Allagash Wilderness Waterway - Allagash Lake

Over the years I have found that the Allagash is my true passion. The Allagash Wilderness Waterway(AWW) is the true gem of the North Maine Woods and one of the few remote wilderness areas left in the lower 48. The Allagash Wilderness Waterway was established in 1966 in order to protect the natural beauty and habitat of this remote wilderness. The Allagash consists of 92 (depending on where one starts) canoeable and fishable miles of lakes, ponds, and river. The area is a popular destination for canoes, fishermen and women, hunters, and trappers. The Allagash boasts a tremendous population of native brook trout, lake trout, and whitefish, and it is frequented by the coveted moose, as well as deer, lynx, and many smaller fur bearing animals.

The Allagash Wilderness Waterway begins at the aptly named Allagash Lake, the entire system’s true headwater. It is a large, deep, and cold lake with a great population of brook trout and lake trout. The lake has no road access and the use of any motorized vehicle, boat, or tool (such as a powered ice auger in the winter for ice fishing) are prohibited. Access is either through hiking trails or canoeing from Allagash stream. Allagash stream can be accessed via a very rough gravel logging road, or the easier way, across Johnson Pond and down its outlet and into Allagash stream. There are multiple state maintained campsites around Allagash Lake, all with picnic tables and fire rings. Aside from the lake’s natural beauty and great fishing, there are a set of accessible caves to explore that often hold ice year around.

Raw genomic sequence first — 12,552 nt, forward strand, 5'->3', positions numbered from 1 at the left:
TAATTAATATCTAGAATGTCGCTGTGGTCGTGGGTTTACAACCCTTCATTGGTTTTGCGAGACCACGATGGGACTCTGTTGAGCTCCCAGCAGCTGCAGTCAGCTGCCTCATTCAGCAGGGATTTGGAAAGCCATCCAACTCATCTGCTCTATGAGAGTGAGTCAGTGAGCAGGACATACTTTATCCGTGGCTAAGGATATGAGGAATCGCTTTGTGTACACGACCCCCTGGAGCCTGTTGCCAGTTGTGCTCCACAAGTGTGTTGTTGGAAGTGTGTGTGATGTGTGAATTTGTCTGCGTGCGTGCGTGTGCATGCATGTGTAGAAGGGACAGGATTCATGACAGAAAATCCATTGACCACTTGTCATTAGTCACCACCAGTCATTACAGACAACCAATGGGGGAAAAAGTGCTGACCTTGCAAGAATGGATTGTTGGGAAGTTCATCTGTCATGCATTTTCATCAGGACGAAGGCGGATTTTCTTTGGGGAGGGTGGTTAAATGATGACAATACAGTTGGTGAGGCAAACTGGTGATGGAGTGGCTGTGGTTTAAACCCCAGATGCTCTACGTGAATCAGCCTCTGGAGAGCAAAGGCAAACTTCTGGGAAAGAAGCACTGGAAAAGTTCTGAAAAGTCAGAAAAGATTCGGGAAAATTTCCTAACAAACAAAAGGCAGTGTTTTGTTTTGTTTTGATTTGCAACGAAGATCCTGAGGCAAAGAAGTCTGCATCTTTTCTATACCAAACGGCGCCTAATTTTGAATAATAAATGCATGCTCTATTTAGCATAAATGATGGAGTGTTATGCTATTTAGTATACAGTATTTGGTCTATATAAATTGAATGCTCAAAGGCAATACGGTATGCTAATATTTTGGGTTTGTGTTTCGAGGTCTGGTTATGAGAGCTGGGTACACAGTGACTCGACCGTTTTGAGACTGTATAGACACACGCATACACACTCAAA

To continue the Allagash journey, one would exit Allagash Lake through the outlet, Allagash stream. The stream empties into a small deadwater called Little Round Pond before a must portage around the beautiful Little Allagash Falls. From there it widens out into the 18 mile long north/northwest end of Chamberlain Lake. As you enter Chamberlain Lake, you will pass by the remnants of the old Eagle Lake and West Branch railroad bridge. Chamberlain is a long narrow lake with a handful of camps and a ranger station at its southern end and what is left of Chamberlain Farm from the early logging days. This is also where Henry David Thoreau would enter the Allagash via Mud Pond carry (an entirely different way to access the waterway and a week long trip in itself). Allagash trips often begin here at Chamberlain as there is an improved gravel road that takes you directly to a nice boat launch in the Chamberlain/Telos Lake thoroughfare. 

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